QUESTION: Why does my compost smell bad? I started composting a few months ago, and now it smells so bad that my neighbor has complained. -Lisa B.
ANSWER: Why your compost smells bad depends on the type of smell your compost bin is producing. If your compost heap smells like ammonia, that means the pile contains too much nitrogen-rich wet ingredients (also called “green” materials).
You can help things get back to normal by leaving the lid off your composting container on a warm, sunny day so the materials can dry out some. If your compost smells like ammonia, you should also add more carbon-rich ingredients (known as “brown” materials) to help get things back into balance.
Adding dried leaves is an easy way to get more carbon into your compost pile, but if you don’t have any dried leaves available, you can use shredded newspaper or cardboard instead.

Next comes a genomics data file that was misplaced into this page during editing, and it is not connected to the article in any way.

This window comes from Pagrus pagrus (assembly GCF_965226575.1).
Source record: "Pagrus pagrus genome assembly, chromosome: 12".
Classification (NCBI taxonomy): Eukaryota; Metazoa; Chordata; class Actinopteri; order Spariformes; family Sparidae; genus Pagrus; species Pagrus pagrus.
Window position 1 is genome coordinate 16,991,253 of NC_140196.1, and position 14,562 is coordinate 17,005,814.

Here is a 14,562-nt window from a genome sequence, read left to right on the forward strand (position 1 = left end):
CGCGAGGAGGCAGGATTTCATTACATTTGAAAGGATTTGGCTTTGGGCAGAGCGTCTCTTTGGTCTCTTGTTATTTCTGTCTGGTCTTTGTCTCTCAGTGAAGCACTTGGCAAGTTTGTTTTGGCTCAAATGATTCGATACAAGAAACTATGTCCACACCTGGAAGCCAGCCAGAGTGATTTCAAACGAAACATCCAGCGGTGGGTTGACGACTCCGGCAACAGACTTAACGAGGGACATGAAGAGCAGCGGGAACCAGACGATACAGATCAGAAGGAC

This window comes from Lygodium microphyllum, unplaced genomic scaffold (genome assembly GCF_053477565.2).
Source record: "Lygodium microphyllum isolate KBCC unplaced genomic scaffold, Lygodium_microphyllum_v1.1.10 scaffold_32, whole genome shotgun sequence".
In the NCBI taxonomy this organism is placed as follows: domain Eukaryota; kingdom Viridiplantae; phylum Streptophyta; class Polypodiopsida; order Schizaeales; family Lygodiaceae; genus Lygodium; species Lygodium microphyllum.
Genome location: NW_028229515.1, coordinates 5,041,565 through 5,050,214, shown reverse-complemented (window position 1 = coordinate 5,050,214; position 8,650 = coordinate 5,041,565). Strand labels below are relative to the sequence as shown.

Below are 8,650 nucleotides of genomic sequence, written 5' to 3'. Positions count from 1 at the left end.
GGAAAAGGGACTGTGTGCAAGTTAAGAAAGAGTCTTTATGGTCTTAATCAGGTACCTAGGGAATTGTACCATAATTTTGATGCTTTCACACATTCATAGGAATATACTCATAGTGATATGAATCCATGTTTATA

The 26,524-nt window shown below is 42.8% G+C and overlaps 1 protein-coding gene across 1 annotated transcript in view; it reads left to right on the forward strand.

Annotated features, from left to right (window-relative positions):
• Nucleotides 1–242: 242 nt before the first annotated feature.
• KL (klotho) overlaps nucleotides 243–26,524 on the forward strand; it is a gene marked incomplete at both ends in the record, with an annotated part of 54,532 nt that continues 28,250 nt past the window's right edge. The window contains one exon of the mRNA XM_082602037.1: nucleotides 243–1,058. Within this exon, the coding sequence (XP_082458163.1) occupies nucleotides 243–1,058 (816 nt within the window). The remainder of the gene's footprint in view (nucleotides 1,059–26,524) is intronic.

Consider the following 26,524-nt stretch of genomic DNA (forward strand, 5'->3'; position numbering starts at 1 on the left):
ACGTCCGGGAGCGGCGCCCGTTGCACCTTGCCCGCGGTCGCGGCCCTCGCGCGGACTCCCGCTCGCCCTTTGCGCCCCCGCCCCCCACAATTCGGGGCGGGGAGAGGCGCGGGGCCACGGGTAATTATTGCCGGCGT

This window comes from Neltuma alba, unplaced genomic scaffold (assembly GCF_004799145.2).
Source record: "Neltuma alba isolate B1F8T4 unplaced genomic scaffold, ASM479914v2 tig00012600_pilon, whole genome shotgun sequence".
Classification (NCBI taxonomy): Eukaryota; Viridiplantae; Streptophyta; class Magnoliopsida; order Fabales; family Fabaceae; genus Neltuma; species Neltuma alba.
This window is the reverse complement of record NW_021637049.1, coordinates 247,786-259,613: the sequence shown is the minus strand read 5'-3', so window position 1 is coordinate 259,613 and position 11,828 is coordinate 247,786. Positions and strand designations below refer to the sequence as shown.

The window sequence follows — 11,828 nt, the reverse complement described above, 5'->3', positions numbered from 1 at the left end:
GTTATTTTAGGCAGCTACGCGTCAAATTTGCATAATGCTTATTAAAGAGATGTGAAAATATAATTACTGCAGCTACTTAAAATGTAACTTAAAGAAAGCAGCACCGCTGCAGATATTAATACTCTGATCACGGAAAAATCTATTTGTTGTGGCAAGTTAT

If your compost heap smells like sulfur (like a rotten egg) instead of smelling like ammonia, there are a few different factors that could be contributing to the smell. First of all, if you have been including meat, fish, grease, dairy products, or anything that contains these items to your compost pile, you should stop adding those materials, as they’re definitely contributing to the stench.
If you don’t use meat, fish, grease, or dairy, and your compost still smells rotten, it’s possible that your compost isn’t getting the oxygen it needs, causing a surplus of anaerobic microbes.
To resolve the issue, use a compost turner or a pitchfork to mix the heap up well, and add ingredients heavy in carbon (also called “brown” materials), as carbon-heavy materials will help soak up the extra moisture and aerate the pile to help resolve the smell. Incorporating some dried leaves into the mix is the easiest way to add some carbon to your compost, but if you don’t have access to dried leaves, newspaper or cardboard will do.